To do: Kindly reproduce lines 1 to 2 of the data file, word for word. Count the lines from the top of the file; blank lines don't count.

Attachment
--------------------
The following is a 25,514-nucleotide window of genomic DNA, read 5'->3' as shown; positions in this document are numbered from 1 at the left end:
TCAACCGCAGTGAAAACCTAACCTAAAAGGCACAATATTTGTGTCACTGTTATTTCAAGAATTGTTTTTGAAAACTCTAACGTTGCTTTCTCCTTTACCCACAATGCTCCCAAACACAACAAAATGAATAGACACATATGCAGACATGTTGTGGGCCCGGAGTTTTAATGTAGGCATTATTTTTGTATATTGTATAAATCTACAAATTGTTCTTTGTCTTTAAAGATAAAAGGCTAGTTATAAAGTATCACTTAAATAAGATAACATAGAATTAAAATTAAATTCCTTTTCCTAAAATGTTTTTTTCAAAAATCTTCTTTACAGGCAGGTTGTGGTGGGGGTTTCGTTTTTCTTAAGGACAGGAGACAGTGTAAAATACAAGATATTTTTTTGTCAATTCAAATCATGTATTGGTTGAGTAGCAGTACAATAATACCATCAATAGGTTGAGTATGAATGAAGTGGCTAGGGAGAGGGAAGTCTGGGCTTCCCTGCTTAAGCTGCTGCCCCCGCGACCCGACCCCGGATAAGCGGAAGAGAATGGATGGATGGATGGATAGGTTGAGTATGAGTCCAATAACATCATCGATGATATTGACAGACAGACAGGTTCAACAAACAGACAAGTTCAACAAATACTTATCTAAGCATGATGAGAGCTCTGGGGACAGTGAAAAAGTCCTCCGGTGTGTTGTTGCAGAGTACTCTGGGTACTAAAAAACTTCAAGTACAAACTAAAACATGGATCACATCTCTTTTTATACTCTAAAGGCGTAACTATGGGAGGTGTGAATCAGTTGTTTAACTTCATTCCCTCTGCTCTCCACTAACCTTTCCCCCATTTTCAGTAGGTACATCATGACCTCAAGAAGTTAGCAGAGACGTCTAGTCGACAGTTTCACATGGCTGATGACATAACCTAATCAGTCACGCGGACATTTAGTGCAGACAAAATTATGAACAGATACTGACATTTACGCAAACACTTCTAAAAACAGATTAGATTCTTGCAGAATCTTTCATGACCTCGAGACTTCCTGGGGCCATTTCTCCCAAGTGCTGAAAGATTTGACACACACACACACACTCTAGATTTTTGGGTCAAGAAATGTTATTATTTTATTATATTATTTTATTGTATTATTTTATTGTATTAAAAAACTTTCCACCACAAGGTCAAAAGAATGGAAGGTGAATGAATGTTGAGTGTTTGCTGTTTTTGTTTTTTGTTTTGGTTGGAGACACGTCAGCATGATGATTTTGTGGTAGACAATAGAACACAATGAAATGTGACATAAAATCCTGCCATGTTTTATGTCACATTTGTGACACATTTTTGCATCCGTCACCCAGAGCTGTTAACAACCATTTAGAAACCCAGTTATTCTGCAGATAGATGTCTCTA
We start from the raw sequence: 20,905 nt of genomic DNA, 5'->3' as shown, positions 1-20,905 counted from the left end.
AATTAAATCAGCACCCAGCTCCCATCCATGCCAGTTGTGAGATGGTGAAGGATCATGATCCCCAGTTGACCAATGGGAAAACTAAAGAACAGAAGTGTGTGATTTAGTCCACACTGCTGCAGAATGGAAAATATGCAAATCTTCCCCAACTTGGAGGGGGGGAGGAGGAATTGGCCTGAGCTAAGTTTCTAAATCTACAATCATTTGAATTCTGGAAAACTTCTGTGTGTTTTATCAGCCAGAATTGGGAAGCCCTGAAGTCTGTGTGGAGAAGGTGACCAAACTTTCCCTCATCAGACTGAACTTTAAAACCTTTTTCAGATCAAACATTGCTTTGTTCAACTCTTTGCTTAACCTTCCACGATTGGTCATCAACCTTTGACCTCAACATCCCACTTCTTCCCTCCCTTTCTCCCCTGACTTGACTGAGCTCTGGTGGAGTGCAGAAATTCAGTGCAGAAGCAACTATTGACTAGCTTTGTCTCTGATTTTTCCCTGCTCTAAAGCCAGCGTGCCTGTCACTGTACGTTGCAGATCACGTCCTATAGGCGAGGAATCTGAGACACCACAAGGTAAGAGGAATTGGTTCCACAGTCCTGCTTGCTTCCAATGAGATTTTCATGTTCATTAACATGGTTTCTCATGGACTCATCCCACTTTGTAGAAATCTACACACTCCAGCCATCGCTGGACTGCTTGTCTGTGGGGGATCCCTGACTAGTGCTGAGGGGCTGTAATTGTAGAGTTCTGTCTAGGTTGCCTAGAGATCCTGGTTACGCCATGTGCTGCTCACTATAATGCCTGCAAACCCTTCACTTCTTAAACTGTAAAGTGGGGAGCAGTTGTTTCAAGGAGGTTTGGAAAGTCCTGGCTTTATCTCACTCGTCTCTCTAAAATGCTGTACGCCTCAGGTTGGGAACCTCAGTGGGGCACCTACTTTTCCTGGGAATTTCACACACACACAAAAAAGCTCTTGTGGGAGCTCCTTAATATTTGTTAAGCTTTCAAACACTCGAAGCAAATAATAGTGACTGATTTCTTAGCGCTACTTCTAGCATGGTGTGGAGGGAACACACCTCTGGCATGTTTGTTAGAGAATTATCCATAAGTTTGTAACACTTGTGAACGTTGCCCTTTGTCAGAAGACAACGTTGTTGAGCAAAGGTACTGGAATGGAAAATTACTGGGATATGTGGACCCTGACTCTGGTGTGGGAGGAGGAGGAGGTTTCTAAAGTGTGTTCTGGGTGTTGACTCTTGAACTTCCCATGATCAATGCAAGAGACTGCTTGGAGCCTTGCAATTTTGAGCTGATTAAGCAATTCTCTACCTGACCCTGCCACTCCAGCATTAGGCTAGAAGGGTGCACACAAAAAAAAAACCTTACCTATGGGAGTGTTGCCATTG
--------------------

The following is a 25,514-nucleotide window of genomic DNA, read 5'->3' as shown; positions in this document are numbered from 1 at the left end:
TCAACCGCAGTGAAAACCTAACCTAAAAGGCACAATATTTGTGTCACTGTTATTTCAAGAATTGTTTTTGAAAACTCTAACGTTGCTTTCTCCTTTACCCACAATGCTCCCAAACACAACAAAATGAATAGACACATATGCAGACATGTTGTGGGCCCGGAGTTTTAATGTAGGCATTATTTTTGTATATTGTATAAATCTACAAATTGTTCTTTGTCTTTAAAGATAAAAGGCTAGTTATAAAGTATCACTTAAATAAGATAACATAGAATTAAAATTAAATTCCTTTTCCTAAAATGTTTTTTTCAAAAATCTTCTTTACAGGCAGGTTGTGGTGGGGGTTTCGTTTTTCTTAAGGACAGGAGACAGTGTAAAATACAAGATATTTTTTTGTCAATTCAAATCATGTATTGGTTGAGTAGCAGTACAATAATACCATCAATAGGTTGAGTATGAATGAAGTGGCTAGGGAGAGGGAAGTCTGGGCTTCCCTGCTTAAGCTGCTGCCCCCGCGACCCGACCCCGGATAAGCGGAAGAGAATGGATGGATGGATGGATAGGTTGAGTATGAGTCCAATAACATCATCGATGATATTGACAGACAGACAGGTTCAACAAACAGACAAGTTCAACAAATACTTATCTAAGCATGATGAGAGCTCTGGGGACAGTGAAAAAGTCCTCCGGTGTGTTGTTGCAGAGTACTCTGGGTACTAAAAAACTTCAAGTACAAACTAAAACATGGATCACATCTCTTTTTATACTCTAAAGGCGTAACTATGGGAGGTGTGAATCAGTTGTTTAACTTCATTCCCTCTGCTCTCCACTAACCTTTCCCCCATTTTCAGTAGGTACATCATGACCTCAAGAAGTTAGCAGAGACGTCTAGTCGACAGTTTCACATGGCTGATGACATAACCTAATCAGTCACGCGGACATTTAGTGCAGACAAAATTATGAACAGATACTGACATTTACGCAAACACTTCTAAAAACAGATTAGATTCTTGCAGAATCTTTCATGACCTCGAGACTTCCTGGGGCCATTTCTCCCAAGTGCTGAAAGATTTGACACACACACACACACTCTAGATTTTTGGGTCAAGAAATGTTATTATTTTATTATATTATTTTATTGTATTATTTTATTGTATTAAAAAACTTTCCACCACAAGGTCAAAAGAATGGAAGGTGAATGAATGTTGAGTGTTTGCTGTTTTTGTTTTTTGTTTTGGTTGGAGACACGTCAGCATGATGATTTTGTGGTAGACAATAGAACACAATGAAATGTGACATAAAATCCTGCCATGTTTTATGTCACATTTGTGACACATTTTTGCATCCGTCACCCAGAGCTGTTAACAACCATTTAGAAACCCAGTTATTCTGCAGATAGATGTCTCTA